Daily Worship -

Roads taken. Roads missed.

July 27, 2020 2
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Psalm 105: 1-6 (NRSVA)

1 O give thanks to the Lord, call on his name,
    make known his deeds among the peoples.
2 Sing to him, sing praises to him;
    tell of all his wonderful works.
3 Glory in his holy name;
    let the hearts of those who seek the Lord rejoice.
4 Seek the Lord and his strength;
    seek his presence continually.
5 Remember the wonderful works he has done,
    his miracles, and the judgements he has uttered,
6 O offspring of his servant Abraham,
    children of Jacob, his chosen ones.

Memory can be a gift or a burden, depending on what you remember. For sufferers of PTSD, memory can be shattering — a nerve jangling, life-destroying series of explosions launched from their past into their present.

Memory itself is a curious thing. It isn’t as accurate as we like to think. Studies have shown that perceptions and emotions alter both what we consciously see and what we remember. Furthermore, every time we ‘rehearse’ or revisit a memory in our minds we can alter it very slightly. These tiny alterations accumulate until what we ‘remember’ can be quite different from what actually happened. I know this both from psychology studies and from being a journal keeper. I am occasionally startled to read an old bit of writing and discover that an incident I recorded at the time I now remember quite differently.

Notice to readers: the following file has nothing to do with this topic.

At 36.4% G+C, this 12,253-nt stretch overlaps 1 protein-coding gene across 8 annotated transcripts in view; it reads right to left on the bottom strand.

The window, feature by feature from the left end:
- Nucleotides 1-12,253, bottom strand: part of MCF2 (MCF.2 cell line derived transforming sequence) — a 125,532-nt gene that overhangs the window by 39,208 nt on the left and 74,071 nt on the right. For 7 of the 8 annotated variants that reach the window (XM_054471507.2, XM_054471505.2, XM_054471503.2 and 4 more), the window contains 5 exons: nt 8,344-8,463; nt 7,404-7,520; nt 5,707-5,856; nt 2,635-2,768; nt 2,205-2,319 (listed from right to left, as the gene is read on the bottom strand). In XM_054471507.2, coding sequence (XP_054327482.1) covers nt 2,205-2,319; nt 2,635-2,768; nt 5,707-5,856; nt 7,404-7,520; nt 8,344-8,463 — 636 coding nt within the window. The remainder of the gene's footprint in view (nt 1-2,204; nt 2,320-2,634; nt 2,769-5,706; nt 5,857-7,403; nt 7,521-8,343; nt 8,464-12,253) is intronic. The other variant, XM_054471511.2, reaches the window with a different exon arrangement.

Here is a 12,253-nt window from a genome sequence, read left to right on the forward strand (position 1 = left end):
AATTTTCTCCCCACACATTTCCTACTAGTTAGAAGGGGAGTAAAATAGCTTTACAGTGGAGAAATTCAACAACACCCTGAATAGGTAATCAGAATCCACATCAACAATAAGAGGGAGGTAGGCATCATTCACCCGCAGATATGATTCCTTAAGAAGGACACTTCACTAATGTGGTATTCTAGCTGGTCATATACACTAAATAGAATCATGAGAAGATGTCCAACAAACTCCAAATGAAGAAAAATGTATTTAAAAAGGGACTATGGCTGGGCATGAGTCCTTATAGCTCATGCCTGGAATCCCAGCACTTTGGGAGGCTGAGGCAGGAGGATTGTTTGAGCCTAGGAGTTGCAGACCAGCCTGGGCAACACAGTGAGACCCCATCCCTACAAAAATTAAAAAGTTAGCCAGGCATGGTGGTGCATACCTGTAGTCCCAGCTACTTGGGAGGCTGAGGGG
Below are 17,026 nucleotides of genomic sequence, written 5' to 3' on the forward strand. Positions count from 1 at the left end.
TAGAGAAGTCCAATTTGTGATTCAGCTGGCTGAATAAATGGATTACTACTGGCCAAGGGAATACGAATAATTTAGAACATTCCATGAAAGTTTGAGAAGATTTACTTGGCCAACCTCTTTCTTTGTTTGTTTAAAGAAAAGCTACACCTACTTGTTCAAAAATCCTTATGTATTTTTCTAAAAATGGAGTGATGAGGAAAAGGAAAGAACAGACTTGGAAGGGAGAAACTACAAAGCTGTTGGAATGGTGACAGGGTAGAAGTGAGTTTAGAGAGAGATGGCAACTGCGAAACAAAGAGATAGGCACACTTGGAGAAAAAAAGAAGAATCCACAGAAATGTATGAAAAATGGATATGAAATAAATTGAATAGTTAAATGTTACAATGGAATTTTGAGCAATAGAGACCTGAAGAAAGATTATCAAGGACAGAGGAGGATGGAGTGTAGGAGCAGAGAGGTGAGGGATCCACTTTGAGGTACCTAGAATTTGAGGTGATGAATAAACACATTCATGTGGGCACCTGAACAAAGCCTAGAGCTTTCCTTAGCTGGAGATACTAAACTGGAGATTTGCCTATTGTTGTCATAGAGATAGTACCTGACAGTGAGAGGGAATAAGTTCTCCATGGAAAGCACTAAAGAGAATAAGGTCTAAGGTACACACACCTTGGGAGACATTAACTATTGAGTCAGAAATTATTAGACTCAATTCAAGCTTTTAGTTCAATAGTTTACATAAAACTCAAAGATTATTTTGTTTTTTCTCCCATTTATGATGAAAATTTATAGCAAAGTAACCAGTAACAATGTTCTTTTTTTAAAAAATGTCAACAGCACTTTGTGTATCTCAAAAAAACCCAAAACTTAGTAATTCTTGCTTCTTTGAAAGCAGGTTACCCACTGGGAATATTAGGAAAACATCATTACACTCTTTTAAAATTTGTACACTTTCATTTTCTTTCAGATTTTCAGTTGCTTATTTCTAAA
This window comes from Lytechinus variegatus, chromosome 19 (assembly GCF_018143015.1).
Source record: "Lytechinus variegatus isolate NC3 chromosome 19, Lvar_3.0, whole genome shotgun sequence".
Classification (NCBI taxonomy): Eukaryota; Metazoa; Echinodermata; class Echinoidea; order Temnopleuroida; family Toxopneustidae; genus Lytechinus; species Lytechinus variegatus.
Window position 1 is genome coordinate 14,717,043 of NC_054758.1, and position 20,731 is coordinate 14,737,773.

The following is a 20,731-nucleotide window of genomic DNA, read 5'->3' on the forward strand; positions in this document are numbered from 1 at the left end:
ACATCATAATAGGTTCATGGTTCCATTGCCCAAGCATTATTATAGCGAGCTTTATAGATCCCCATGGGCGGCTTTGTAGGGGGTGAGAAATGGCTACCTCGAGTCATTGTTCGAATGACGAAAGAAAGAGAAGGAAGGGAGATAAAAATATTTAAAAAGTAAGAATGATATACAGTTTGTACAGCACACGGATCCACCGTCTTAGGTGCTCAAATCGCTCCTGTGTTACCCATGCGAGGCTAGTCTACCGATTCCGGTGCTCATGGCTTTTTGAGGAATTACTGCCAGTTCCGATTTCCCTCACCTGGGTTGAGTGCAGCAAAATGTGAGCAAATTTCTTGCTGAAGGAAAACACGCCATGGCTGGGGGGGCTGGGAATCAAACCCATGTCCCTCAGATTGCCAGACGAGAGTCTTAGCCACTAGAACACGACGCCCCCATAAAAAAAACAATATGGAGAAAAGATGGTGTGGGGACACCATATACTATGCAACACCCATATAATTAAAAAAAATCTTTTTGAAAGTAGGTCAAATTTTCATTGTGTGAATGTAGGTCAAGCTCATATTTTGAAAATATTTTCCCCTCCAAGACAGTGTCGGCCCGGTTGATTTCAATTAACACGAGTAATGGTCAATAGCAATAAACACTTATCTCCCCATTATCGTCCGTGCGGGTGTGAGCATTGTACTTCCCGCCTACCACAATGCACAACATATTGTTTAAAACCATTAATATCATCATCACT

Some people, however, have very well trained memories. Ancient storytellers worked this way, often capable of remembering long and complex tales exactly as they were told to them. The psalms were passed on through spoken word and music for centuries so that people would remember the history of God’s interactions with his people, especially his faithfulness. There is a strength in that shared memory, especially if our individual memories and perceptions are jagged, or emotion laden. This is how it has been, says the psalmist. Remember this. 

PRAYER:

Lord,
Some days I can see a clear path.
I can see where I came from and how it has got me here.
It makes sense and I can picture a way forward.

Other days all I have are fragments
Bits of things that happened or didn’t happen. 
Plans that came to fruition and plans which didn’t. 
Roads taken. Roads missed. 

When my memories trouble, mislead or confuse me, 
help me to sing your songs again, 
tuck my memories into yours, God, 
like you used to do. 

Amen.